December 13, 2007
Why on earth, I can hear you asking, would anyone need instructions for making tea? Hot water + tea bag = finished product, right? Well, yes, you can make tea that way—but I’m going to try to convince you not to. With a little extra time and effort, you can improve your Earl Grey or English Breakfast immensely.
The first thing you should know about me is that I love tea. I make it almost every day, sometimes twice or even thrice a day. (As long as “thrice” is a word, why not use it?) I’m talking about black tea, by the way. I do love other teas, both real and herbal, but they’re prepared a bit differently and black tea is my staple.
George Orwell had eleven rules for making tea, almost all of which I agree with, but I’ll keep it to four golden ones. Besides, he wrote those rules before the advent of tea bags, which brings us to the first point.
Rule #1: Always use loose tea. That Twinings tin is full of nice, big, dried leaves. Don’t they look luscious? Okay, maybe luscious isn’t the word, but they’re certainly pretty. Most tea bags are filled with “fannings,” the dusty byproduct of sorting loose leaf tea. Fannings make a second-rate cup of tea. It steeps faster and takes less coddling, but it’s often stale, yields a cloudy brew, and just doesn’t taste that great. Loose tea is available at a lot of natural food stores, some mainstream grocery stores, specialty tea shops, and online (like here and here).
Rule #2: Make it in a teapot. Seems a tad obvious, perhaps, but there are dozens of tea-making implements that don’t require a pot: mesh tea-balls, cotton brew bags, etc. I’ve tried a bunch of them and nothing steeps quite like a pot. The leaves need plenty of space to expand and swim around. Some teapots have strainers over the spout and some don’t, so you may need to use a strainer as well. (Ideally you’d warm the pot with hot water before you steep the tea, but now I’m getting nitpicky.)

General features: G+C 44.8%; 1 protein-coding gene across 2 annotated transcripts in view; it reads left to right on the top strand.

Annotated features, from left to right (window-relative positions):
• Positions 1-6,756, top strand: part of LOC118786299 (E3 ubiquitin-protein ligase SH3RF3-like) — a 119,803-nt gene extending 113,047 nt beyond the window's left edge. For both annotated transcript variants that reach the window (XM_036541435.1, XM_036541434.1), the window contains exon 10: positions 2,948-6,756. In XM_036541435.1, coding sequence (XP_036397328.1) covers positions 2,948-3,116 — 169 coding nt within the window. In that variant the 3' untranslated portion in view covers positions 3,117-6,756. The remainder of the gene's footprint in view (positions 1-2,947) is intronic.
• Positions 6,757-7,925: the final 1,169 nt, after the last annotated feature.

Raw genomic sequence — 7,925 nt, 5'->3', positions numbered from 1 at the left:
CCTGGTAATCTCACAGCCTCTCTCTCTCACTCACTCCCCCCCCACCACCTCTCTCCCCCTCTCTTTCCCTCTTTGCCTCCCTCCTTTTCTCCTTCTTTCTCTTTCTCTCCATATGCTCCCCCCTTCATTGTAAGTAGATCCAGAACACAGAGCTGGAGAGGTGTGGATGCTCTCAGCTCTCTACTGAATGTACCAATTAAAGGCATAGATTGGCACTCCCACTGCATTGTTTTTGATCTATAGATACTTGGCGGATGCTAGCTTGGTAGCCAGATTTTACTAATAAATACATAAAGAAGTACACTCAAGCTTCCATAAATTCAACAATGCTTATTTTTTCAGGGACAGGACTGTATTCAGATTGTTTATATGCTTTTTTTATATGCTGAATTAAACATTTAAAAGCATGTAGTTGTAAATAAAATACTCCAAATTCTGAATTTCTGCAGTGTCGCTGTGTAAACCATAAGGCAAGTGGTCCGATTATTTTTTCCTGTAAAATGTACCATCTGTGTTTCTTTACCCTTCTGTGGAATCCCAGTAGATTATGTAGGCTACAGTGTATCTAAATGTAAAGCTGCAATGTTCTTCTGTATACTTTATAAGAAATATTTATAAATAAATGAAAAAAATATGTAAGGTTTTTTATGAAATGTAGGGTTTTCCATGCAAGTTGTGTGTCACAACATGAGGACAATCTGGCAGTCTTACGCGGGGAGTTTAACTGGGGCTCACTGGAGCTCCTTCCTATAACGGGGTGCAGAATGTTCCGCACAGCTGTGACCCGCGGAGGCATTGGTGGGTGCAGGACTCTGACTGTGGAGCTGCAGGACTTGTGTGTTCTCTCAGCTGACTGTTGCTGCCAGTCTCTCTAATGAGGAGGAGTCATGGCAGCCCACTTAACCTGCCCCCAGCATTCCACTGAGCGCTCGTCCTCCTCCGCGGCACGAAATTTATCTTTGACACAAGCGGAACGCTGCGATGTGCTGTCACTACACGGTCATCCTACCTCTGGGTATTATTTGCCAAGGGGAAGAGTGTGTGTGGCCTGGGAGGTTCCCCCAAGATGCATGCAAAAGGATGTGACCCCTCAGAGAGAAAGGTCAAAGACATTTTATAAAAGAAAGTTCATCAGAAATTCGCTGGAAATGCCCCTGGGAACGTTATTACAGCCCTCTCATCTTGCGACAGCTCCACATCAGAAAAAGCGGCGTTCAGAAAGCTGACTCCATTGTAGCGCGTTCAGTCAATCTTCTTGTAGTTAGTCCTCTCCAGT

Rule #3: Use really boiling water. Hot water isn’t hot enough. It’s hot enough for green or other kinds of tea, but not for black. That means water out of hot taps on sinks or water jugs won’t do the job. The water should have just come to a rolling boil so that it’s hot enough but still has plenty of oxygen (important for flavor).
Rule #4: At least try it with plain, unsweetened soymilk. Okay, this isn’t a rule so much as a plea. Every time someone adds vanilla soymilk or a few heaping spoons of sugar to her tea, a little part of me dies. Or maybe just cries. Either way, it’s in pain. I don’t know if I’m going to convert anyone, but I second George’s advice: “Try drinking tea without sugar for, say, a fortnight and it is very unlikely that you will ever want to ruin your tea by sweetening it again.” Call me crazy, but I also think sweetened soymilk in tea tastes more soymilky.
This might sound intimidating or labor-intensive, but it’s really not! It takes five minutes and makes my day so much better.